Heyse’s artistic talent was discovered while he was still a schoolboy by the writer Emanuel Geibel, who supported him and introduced him to literary circles. Geibel and Heyse went on to become fast friends later, on account of their common literary endeavours.After obtaining his school-leaving certificate he began his studies as a classical philologist in Berlin, before going on to devote himself to art history and Romance languages at Bonn. This was the course he successfully completed in 1852.
In 1854 he followed King Maximilian II of Bavaria to his court in Munich, where he was a regular guest of the local artists’ and scholars’ ‘symposia’ and acquired a high literary reputation – a reputation which reached an international peak with the Nobel Prize for Literature in 1910.
He worked for the Brockhaus publishing company in collaboration with Friedrich Bodenstedt, Ferdinand Freiligrath, Nicolaus Delius and others on a 38-volume translation of the dramatic works of Shakespeare, to which he contributed his translations of Anthony and Cleopatra and Timon of Athens.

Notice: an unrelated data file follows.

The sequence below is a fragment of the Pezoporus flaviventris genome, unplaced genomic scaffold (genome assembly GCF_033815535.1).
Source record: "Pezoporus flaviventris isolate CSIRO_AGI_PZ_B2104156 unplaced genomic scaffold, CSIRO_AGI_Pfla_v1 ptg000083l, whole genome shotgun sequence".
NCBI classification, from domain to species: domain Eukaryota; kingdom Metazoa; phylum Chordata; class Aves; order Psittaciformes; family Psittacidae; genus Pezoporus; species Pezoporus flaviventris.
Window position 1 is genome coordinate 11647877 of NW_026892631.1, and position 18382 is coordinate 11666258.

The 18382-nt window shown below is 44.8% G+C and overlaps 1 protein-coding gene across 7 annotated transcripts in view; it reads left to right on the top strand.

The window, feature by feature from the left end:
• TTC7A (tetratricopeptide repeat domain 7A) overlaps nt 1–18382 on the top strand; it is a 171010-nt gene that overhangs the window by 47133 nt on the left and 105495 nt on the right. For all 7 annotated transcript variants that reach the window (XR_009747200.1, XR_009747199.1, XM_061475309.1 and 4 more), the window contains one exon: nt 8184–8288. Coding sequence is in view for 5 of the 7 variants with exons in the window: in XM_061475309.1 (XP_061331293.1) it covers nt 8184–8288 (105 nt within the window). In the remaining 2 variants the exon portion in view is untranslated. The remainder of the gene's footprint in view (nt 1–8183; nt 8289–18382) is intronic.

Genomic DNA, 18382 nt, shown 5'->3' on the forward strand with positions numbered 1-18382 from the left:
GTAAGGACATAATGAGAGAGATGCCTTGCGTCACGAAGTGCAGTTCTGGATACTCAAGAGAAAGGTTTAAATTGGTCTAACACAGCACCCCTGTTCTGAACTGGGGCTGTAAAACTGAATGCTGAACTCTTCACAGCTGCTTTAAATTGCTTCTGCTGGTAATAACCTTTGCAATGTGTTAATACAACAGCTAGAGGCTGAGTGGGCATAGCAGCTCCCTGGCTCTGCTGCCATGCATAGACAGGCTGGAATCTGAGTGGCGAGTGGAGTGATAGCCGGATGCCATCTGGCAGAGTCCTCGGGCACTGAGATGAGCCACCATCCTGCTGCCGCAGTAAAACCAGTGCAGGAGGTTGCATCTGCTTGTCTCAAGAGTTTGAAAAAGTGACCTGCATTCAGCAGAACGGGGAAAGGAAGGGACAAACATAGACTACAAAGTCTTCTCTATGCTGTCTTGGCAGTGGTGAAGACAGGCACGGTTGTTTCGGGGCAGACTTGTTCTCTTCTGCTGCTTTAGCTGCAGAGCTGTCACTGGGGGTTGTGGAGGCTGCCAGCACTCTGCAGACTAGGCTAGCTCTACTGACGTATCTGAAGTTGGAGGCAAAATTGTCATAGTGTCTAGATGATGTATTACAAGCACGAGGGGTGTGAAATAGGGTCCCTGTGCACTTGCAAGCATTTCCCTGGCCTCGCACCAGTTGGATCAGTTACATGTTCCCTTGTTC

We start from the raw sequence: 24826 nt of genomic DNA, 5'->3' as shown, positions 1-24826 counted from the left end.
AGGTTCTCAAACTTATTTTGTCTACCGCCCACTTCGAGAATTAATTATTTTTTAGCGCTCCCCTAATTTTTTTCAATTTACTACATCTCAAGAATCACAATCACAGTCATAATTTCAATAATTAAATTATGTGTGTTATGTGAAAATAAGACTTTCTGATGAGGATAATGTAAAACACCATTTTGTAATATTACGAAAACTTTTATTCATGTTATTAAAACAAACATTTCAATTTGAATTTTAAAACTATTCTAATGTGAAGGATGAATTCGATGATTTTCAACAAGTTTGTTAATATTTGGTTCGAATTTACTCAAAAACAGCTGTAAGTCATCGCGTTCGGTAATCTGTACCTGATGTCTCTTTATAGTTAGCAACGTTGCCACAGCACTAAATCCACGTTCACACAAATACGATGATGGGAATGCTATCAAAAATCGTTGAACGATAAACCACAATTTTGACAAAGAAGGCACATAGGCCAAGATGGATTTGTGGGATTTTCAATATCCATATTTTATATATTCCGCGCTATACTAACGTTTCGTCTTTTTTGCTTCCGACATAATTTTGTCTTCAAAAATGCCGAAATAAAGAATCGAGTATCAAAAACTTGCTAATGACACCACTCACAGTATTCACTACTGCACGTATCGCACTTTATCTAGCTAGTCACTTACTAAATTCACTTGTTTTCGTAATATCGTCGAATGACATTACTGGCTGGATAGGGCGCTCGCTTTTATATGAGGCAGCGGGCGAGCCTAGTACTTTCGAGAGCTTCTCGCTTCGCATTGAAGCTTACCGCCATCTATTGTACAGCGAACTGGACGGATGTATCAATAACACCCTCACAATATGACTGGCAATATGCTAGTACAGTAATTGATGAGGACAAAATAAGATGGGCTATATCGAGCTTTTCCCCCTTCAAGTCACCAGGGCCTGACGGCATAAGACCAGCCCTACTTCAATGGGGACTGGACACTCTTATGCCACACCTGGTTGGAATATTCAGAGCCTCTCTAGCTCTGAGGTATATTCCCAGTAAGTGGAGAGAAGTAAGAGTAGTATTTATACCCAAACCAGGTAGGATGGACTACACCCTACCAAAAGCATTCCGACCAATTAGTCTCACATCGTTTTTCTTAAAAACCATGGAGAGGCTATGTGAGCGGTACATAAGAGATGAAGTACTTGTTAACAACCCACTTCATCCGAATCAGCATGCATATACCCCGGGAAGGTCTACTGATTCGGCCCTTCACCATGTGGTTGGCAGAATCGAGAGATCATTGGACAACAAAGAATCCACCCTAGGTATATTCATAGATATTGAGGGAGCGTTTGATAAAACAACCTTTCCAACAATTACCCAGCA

- Antonius und Kleopatra (1867)
- Timon von Athen (1867)
- L'Arrabbiata. Berlin, 1853.
- Colberg. München, 1865.
- William Shakespeare’s Dramatische Werke. Ed. Friedrich Bodenstedt. 38 vols. Leipzig, 1867-71.
- Ludwig Fulda, Paul Heyse und Adolf Wilbrandt über die Schlegel-Tiecksche Shakespeare-Übersetzung. Berlin, 1901.
- Bonter, Urszula: ‘Paul Heyse. Hofdichter und Publikumsschriftsteller’. In: Die höchste Ehrung, die einem Schriftsteller zuteil werden kann. Deutschsprachige Nobelpreisträger für Literatur. Ed. Krzysztof Ruchniewiczund Marek Zybura. Dresden, 2007. Pp. 61-88.
- Martin, Werner (ed.): Paul Heyse – eine Bibliographie seiner Werke. Mit einer Einführung von Norbert Miller. Hildesheim, 1978.
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Citation and Licence
Heyse, Paul, in: The Digital Shakespeare Memorial Album. Edited by Christa Jansohn. URI: https://www.shakespearealbum.de/uri/gnd/118550772. (Accessed on 16.08.2022)
This text is published under the following licence: CC BY-ND 3.0 DE. Digitzed media reproduced with the permission of the library of Birmingham.